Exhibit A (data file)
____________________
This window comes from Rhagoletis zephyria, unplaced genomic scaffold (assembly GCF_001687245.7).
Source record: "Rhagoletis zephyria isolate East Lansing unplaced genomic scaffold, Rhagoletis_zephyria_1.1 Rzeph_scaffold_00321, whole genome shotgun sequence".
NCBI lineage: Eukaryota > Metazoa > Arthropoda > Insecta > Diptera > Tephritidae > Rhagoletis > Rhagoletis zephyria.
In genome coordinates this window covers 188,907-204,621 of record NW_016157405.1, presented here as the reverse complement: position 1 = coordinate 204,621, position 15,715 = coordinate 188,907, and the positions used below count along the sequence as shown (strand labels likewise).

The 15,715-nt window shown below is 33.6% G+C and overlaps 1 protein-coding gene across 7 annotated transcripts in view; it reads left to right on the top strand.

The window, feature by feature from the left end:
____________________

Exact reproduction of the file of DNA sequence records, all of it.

This window comes from Rhagoletis zephyria, unplaced genomic scaffold (assembly GCF_001687245.7).
Source record: "Rhagoletis zephyria isolate East Lansing unplaced genomic scaffold, Rhagoletis_zephyria_1.1 Rzeph_scaffold_00321, whole genome shotgun sequence".
NCBI lineage: Eukaryota > Metazoa > Arthropoda > Insecta > Diptera > Tephritidae > Rhagoletis > Rhagoletis zephyria.
In genome coordinates this window covers 188,907-204,621 of record NW_016157405.1, presented here as the reverse complement: position 1 = coordinate 204,621, position 15,715 = coordinate 188,907, and the positions used below count along the sequence as shown (strand labels likewise).

The 15,715-nt window shown below is 33.6% G+C and overlaps 1 protein-coding gene across 7 annotated transcripts in view; it reads left to right on the top strand.

The window, feature by feature from the left end: